The VAMPY students and teachers have impressed her. She says, “I had thought it would be too much, doing one class for three weeks, but now I can see that you can go really deeply into the subject, and the teachers are well-prepared. In the Humanities class, I could see how eager the students are. They interact so much with each other and completely focus in the discussions.”

Nika has also contributed to VAMPY herself. For example, in Nazi Germany and the Holocaust, “I shared with the students how I feel about the Nazi era because I’m from Europe, so I have a different perspective on the subject.”

Ultimately, Nika believes gifted students have a lot in common, no matter where they are from: “VAMPY students are really similar to gifted students in Slovenia. They are advanced teenagers with many, many interests. It’s really good to see an environment that can help develop their curiosity.”

Nika was also very impressed when she observed the Arabic class. In this course, the students are exploring a language and culture unfamiliar to them, under the guidance of Morrocan native and WKU Arabic instructor Lhouie Guerwane, who has taught the cousre for seven years.

Zachary VanderMolen

Lhouie always shows unending delight in sharing his knowledge with his students. On Wednesday, for example, when going over cardinal directions during a geography and vocabulary lesson, he extended his arms up, down, and to the sides to a catchy beat as the students said the words.

The first week of Arabic introduced students to the alphabet and the geography of Arabic countries. Later in the course, activities will include singing Arabic songs, making presentations on Arabic countries, and taking a field trip to visit a mosque and an Arabic market and restaurant in Nashville.

This year is the third time the class has been supported by a generous grant from Qatar Foundation International (QFI), a member of the Qatar Foundation which is funded by the Qatari government. QFI sponsors programs that promote Arabic education and culture in the United States, and it has found a willing and able group with the 2019 VAMPY students.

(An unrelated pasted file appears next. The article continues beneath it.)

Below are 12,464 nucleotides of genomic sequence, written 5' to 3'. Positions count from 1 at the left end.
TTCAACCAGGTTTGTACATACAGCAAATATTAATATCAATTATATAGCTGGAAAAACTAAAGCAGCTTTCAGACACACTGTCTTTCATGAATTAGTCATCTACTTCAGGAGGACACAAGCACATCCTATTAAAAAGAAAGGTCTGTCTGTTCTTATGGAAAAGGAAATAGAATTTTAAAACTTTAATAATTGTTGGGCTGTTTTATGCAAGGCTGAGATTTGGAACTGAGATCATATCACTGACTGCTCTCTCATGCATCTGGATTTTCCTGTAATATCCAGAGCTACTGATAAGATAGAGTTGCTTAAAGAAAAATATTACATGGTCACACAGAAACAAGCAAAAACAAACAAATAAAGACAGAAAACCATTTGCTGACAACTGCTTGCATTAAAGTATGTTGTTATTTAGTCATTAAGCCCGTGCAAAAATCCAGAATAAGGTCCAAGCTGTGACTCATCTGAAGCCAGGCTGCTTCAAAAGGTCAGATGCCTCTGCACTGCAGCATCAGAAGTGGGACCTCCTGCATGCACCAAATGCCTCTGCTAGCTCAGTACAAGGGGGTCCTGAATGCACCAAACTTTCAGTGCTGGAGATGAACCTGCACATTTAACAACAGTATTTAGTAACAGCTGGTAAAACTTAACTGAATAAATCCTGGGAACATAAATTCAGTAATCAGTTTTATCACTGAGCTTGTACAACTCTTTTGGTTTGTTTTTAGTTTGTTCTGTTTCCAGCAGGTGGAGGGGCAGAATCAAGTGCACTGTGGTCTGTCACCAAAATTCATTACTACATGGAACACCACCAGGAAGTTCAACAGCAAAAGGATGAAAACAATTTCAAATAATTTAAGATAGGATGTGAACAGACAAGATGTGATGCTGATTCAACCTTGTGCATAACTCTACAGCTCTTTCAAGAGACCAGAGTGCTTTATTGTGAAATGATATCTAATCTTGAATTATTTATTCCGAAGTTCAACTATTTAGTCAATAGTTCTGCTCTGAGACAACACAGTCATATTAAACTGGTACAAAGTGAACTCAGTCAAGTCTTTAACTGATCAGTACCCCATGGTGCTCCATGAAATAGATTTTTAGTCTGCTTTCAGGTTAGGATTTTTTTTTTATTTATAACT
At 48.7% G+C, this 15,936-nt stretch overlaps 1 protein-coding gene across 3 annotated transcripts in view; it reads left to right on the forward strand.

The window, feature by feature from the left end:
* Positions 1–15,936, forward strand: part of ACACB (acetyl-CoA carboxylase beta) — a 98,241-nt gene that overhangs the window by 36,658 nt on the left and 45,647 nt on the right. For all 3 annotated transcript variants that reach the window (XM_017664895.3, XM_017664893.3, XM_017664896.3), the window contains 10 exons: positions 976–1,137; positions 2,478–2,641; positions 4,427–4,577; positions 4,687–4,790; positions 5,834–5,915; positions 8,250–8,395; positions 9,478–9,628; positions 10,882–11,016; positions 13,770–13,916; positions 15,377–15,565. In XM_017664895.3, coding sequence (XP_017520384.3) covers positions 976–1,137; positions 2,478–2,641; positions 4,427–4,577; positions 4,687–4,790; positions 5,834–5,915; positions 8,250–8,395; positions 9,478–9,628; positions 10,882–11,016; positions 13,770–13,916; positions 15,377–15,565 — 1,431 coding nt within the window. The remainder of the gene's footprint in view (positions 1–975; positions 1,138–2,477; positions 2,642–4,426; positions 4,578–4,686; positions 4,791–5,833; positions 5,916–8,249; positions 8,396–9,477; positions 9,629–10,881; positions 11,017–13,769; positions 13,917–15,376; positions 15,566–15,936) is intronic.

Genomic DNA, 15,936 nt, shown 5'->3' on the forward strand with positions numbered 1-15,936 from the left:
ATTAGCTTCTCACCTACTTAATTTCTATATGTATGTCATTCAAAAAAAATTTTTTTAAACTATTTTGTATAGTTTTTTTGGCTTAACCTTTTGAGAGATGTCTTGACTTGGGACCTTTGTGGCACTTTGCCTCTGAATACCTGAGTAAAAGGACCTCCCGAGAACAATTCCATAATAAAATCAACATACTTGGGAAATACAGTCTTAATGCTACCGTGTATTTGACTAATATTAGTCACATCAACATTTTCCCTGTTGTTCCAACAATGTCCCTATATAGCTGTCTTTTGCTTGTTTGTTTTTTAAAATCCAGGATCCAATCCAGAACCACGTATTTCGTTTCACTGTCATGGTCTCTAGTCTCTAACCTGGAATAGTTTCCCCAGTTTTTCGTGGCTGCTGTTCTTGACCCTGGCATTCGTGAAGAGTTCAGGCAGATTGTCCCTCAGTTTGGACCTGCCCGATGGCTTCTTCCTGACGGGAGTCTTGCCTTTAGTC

Olivia Moore

More than half of the 13 students this year already speak a language besides English, including Spanish, Chinese, French, Russian, American Sign Language, and Hindi. Zachary VanderMolen, who speaks Spanish, says that learning Arabic “enables me to speak in a totally different place in the world.” Other students also see the course as a way to expand their horizons: Bailey Chafin says “I really want to travel the world one day” and Olivia Moore says, “It’s cool to have a language that isn’t provided in my school. I may study Arabic in college and then travel or do study abroad.”

First-time TA Noah Stevens, who recently graduated from WKU with a major in Arabic, is excited about the course: “I’m looking forward to sharing with the students not only the language, which is an important tool that they’ll be able to use after class, but also sharing the culture so that they can get a feel for the Arab world right here in Kentucky.”

Noah Stevens

Whether Arabic students planning to travel the world, a graduate student looking to create the magic of VAMPY back in her own country, or campers exchanging perspectives with their classmates, the members of this year’s VAMPY community are open-minded and ready to share their experiences.  As Pico Iyer writes, they are “ready to be transformed,” and also to transform those around them.